Bridget R. Scanlon
Bureau of Economic Geology, Jackson School of Geology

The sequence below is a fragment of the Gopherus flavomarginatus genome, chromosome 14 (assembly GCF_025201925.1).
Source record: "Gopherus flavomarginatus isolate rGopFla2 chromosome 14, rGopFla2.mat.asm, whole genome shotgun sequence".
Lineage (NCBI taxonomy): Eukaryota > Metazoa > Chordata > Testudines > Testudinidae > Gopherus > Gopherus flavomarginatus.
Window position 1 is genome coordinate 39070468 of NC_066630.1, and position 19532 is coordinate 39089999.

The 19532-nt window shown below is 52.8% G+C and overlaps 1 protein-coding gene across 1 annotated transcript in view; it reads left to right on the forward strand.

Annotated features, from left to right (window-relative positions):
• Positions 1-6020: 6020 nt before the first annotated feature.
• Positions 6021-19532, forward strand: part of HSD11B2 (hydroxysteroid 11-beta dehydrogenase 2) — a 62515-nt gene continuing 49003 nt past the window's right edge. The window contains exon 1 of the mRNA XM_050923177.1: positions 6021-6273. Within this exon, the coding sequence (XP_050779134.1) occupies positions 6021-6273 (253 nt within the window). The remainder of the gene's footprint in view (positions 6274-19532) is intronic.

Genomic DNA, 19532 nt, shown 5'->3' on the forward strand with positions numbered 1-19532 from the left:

Aquifer overexploitation threatens food security in the U.S. because much of our food comes from irrigated semiarid regions. Groundwater depletion in the High Plains and California Central Valley accounts for ~50% of total depletion in the U.S. since 1900. Groundwater in the High Plains or Ogallala aquifer has traditionally been considered fossil groundwater; however, there is no depletion in the north because of high recharge in the Nebraska Sand Hills whereas depletion is focused in the central and southern regions because of much lower recharge. GRACE satellite-based estimates of groundwater depletion match those based on groundwater level data with depletion rates of ~ 8 km3/yr (2002 – 2007). Reducing irrigation could extend the lifespan of the aquifer but will not result in sustainable management of this fossil groundwater. The Central Valley is a much more dynamic, engineered system, with north-south diversions of surface water. Groundwater depletion occurs mostly in the south (Tulare Basin) and is generally restricted to droughts, which range 1 – 6 yr long with depletion from 8 to 12 km3/yr. GRACE based estimates of groundwater depletion during the 2006 – 2010 drought are the same as those based on groundwater level monitoring data, totaling 27 km3. North-south diversions amplify the impacts of drought because diversions were reduced by up to 90% during the 2004-2010 drought because of endangered species issues. Aquifer storage and recovery shows great promise for coping with climate extremes in the Central Valley by storing surface water during floods in aquifers for use during droughts. While GRACE satellites provide basin-scale estimates of water storage changes, spatiotemporal variability in storage is essential for groundwater management.